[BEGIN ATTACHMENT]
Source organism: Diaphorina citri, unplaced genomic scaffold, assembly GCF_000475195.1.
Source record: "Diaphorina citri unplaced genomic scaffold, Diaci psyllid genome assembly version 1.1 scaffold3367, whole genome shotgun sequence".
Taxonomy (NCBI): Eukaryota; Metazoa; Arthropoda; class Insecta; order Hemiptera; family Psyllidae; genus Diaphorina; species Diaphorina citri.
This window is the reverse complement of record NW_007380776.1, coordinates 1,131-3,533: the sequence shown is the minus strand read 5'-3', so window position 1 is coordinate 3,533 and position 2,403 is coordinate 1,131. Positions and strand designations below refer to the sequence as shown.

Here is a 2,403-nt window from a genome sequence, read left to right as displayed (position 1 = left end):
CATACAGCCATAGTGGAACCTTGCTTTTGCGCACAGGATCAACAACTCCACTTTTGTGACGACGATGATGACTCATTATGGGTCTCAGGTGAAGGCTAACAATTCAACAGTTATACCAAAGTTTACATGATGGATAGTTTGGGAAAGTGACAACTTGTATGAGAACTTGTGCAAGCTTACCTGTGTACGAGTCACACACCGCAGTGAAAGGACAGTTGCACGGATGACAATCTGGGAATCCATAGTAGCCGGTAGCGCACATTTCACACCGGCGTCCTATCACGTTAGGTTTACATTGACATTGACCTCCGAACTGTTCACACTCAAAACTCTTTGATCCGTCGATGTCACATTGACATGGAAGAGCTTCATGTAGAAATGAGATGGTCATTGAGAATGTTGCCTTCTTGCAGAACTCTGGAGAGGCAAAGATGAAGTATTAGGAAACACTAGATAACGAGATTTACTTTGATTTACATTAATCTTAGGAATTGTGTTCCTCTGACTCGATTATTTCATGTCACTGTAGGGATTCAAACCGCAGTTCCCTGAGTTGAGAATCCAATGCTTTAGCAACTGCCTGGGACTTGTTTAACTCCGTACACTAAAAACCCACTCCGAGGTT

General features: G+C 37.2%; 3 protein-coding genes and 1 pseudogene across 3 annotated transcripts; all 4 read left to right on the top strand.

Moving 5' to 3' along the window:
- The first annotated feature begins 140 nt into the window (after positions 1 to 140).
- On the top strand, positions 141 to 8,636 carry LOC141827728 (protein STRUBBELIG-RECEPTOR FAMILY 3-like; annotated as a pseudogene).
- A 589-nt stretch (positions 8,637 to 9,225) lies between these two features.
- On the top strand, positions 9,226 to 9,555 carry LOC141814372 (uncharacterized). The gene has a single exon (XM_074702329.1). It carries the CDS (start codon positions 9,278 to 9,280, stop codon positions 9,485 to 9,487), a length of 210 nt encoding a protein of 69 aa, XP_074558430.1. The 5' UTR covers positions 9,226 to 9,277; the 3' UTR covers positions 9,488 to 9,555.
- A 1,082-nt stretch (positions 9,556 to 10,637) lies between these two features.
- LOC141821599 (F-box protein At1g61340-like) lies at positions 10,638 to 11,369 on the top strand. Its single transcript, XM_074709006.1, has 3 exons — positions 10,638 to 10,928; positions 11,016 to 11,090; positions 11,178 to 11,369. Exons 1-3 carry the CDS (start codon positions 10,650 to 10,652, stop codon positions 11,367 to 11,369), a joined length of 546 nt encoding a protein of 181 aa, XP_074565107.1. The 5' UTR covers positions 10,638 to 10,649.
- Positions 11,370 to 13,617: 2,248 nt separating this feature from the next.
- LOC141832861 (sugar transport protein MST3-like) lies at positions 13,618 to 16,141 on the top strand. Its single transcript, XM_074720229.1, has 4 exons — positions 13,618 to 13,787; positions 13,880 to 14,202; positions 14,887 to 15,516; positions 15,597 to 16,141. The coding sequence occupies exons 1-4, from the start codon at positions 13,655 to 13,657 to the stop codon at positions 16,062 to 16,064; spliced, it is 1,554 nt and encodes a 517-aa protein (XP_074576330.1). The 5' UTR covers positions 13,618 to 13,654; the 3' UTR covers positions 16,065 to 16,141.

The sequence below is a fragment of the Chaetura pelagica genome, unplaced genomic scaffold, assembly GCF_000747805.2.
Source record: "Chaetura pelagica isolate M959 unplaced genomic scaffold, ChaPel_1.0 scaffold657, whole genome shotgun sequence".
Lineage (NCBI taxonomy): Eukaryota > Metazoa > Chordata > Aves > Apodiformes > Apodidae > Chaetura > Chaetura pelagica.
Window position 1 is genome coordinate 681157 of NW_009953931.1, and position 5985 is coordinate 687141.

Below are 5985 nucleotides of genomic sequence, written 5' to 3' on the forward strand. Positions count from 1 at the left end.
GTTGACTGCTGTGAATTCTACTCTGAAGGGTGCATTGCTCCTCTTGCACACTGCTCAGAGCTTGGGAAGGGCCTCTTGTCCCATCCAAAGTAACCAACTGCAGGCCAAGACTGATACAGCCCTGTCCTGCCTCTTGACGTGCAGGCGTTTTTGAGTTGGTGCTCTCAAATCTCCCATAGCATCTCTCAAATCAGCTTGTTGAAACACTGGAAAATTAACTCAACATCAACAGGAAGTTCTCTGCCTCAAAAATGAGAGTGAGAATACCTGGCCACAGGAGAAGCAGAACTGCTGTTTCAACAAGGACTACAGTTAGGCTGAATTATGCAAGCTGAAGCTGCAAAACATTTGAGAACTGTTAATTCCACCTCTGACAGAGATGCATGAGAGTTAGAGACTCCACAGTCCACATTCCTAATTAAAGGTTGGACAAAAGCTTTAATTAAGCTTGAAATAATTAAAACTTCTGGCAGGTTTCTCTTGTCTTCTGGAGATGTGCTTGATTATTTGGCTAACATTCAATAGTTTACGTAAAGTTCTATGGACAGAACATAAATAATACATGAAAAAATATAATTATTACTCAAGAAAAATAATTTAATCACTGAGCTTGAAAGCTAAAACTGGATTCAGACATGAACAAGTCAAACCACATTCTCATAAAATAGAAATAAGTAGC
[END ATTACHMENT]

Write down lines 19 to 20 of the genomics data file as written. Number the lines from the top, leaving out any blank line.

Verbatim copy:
Lineage (NCBI taxonomy): Eukaryota > Metazoa > Chordata > Aves > Apodiformes > Apodidae > Chaetura > Chaetura pelagica.
Window position 1 is genome coordinate 681157 of NW_009953931.1, and position 5985 is coordinate 687141.